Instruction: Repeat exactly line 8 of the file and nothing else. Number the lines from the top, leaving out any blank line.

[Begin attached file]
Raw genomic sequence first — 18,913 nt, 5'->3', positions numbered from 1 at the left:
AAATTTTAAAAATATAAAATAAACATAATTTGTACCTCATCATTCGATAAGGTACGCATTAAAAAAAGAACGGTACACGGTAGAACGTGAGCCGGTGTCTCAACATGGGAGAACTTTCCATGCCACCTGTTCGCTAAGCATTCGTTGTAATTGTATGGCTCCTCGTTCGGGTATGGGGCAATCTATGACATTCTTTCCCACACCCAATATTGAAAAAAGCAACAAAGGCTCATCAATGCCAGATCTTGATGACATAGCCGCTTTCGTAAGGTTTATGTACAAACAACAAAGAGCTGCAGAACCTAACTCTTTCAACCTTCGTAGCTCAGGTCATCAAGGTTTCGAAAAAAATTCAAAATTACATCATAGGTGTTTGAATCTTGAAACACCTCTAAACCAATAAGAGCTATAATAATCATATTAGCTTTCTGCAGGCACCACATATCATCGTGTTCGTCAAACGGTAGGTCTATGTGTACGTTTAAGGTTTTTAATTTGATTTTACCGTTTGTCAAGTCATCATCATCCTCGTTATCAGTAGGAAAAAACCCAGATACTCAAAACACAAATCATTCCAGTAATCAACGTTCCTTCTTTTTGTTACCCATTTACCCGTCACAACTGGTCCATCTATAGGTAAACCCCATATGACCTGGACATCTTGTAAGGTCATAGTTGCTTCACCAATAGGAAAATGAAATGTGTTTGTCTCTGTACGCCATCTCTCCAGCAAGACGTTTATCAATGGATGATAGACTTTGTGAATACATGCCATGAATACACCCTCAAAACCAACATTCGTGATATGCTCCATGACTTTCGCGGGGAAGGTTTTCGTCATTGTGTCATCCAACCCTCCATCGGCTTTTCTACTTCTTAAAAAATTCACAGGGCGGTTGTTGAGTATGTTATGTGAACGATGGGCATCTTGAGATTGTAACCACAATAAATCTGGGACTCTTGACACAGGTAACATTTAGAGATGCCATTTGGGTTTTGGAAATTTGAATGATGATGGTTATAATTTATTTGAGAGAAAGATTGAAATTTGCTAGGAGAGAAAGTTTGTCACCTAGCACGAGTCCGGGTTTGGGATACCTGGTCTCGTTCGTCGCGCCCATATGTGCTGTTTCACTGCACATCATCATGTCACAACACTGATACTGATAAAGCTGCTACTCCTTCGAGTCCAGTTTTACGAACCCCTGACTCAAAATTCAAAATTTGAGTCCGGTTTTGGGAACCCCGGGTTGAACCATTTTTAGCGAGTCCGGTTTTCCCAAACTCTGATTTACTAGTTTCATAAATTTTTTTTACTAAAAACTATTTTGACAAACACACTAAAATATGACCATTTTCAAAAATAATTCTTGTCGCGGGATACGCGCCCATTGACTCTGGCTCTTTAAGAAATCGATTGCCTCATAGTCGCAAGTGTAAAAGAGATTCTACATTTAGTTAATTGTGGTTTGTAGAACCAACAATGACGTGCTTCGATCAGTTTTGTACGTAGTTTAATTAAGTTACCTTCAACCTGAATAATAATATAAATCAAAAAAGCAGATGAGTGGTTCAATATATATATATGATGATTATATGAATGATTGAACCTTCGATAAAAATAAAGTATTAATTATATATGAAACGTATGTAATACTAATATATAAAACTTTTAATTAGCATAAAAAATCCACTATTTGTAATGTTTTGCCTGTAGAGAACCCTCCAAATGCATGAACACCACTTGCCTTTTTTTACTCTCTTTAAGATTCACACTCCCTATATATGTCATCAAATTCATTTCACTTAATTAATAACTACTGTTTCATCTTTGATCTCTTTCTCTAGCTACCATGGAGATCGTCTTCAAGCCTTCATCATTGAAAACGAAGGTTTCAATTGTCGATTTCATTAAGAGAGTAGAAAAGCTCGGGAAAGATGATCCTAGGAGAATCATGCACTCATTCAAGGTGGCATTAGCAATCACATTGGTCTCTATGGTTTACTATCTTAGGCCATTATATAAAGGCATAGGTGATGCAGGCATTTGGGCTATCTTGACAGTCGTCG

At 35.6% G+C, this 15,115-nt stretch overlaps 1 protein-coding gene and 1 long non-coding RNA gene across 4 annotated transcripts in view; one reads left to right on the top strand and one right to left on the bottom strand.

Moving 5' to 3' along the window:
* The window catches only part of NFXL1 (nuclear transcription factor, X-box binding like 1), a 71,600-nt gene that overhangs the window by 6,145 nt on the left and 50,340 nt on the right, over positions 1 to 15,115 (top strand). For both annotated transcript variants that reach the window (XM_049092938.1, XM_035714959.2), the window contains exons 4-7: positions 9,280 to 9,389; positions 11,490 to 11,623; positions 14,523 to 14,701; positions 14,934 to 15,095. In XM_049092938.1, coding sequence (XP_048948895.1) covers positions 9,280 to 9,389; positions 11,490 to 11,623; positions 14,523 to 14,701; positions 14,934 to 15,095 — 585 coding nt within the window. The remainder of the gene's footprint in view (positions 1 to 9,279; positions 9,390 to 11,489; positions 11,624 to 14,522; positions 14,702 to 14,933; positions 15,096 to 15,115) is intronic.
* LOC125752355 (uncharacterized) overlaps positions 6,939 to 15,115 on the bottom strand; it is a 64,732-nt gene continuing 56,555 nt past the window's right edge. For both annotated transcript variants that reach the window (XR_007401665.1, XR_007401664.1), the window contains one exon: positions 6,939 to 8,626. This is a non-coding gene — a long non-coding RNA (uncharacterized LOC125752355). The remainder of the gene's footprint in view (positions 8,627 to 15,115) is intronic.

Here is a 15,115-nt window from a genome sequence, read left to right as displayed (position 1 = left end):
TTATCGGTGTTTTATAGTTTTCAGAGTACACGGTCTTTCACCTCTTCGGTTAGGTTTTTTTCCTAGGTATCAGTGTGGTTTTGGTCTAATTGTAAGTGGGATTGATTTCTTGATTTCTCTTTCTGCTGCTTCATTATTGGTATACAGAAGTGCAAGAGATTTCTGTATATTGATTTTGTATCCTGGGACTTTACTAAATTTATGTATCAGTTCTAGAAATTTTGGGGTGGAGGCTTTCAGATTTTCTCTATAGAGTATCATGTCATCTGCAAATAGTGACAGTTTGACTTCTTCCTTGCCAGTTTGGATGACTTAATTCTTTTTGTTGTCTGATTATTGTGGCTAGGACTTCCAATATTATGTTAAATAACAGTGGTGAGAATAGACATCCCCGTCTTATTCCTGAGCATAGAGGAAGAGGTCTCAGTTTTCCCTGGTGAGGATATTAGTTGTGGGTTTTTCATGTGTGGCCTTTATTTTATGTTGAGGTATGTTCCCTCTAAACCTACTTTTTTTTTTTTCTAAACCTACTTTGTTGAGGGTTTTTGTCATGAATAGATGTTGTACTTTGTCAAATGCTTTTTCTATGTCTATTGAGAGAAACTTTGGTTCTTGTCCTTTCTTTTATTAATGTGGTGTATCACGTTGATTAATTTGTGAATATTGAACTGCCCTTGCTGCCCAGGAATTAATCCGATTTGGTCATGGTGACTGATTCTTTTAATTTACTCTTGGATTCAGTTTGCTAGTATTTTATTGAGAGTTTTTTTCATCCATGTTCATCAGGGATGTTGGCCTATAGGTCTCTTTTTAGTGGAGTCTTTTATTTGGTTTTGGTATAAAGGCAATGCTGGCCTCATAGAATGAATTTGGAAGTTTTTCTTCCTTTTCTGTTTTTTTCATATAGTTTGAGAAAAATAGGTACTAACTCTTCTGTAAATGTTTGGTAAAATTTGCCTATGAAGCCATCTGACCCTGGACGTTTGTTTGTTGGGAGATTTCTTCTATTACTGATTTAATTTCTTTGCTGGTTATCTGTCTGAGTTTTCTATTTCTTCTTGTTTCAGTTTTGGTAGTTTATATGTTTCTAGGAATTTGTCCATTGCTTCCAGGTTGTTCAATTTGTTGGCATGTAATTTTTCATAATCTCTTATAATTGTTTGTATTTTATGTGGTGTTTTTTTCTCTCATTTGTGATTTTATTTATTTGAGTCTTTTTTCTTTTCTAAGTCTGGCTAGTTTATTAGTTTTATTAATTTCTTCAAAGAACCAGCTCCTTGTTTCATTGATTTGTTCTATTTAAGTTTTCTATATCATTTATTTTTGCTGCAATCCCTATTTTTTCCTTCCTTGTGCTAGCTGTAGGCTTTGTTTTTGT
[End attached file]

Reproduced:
TTATCGGTGTTTTATAGTTTTCAGAGTACACGGTCTTTCACCTCTTCGGTTAGGTTTTTTTCCTAGGTATCAGTGTGGTTTTGGTCTAATTGTAAGTGGGATTGATTTCTTGATTTCTCTTTCTGCTGCTTCATTATTGGTATACAGAAGTGCAAGAGATTTCTGTATATTGATTTTGTATCCTGGGACTTTACTAAATTTATGTATCAGTTCTAGAAATTTTGGGGTGGAGGCTTTCAGATTTTCTCTATAGAGTATCATGTCATCTGCAAATAGTGACAGTTTGACTTCTTCCTTGCCAGTTTGGATGACTTAATTCTTTTTGTTGTCTGATTATTGTGGCTAGGACTTCCAATATTATGTTAAATAACAGTGGTGAGAATAGACATCCCCGTCTTATTCCTGAGCATAGAGGAAGAGGTCTCAGTTTTCCCTGGTGAGGATATTAGTTGTGGGTTTTTCATGTGTGGCCTTTATTTTATGTTGAGGTATGTTCCCTCTAAACCTACTTTTTTTTTTTTCTAAACCTACTTTGTTGAGGGTTTTTGTCATGAATAGATGTTGTACTTTGTCAAATGCTTTTTCTATGTCTATTGAGAGAAACTTTGGTTCTTGTCCTTTCTTTTATTAATGTGGTGTATCACGTTGATTAATTTGTGAATATTGAACTGCCCTTGCTGCCCAGGAATTAATCCGATTTGGTCATGGTGACTGATTCTTTTAATTTACTCTTGGATTCAGTTTGCTAGTATTTTATTGAGAGTTTTTTTCATCCATGTTCATCAGGGATGTTGGCCTATAGGTCTCTTTTTAGTGGAGTCTTTTATTTGGTTTTGGTATAAAGGCAATGCTGGCCTCATAGAATGAATTTGGAAGTTTTTCTTCCTTTTCTGTTTTTTTCATATAGTTTGAGAAAAATAGGTACTAACTCTTCTGTAAATGTTTGGTAAAATTTGCCTATGAAGCCATCTGACCCTGGACGTTTGTTTGTTGGGAGATTTCTTCTATTACTGATTTAATTTCTTTGCTGGTTATCTGTCTGAGTTTTCTATTTCTTCTTGTTTCAGTTTTGGTAGTTTATATGTTTCTAGGAATTTGTCCATTGCTTCCAGGTTGTTCAATTTGTTGGCATGTAATTTTTCATAATCTCTTATAATTGTTTGTATTTTATGTGGTGTTTTTTTCTCTCATTTGTGATTTTATTTATTTGAGTCTTTTTTCTTTTCTAAGTCTGGCTAGTTTATTAGTTTTATTAATTTCTTCAAAGAACCAGCTCCTTGTTTCATTGATTTGTTCTATTTAAGTTTTCTATATCATTTATTTTTGCTGCAATCCCTATTTTTTCCTTCCTTGTGCTAGCTGTAGGCTTTGTTTTTGT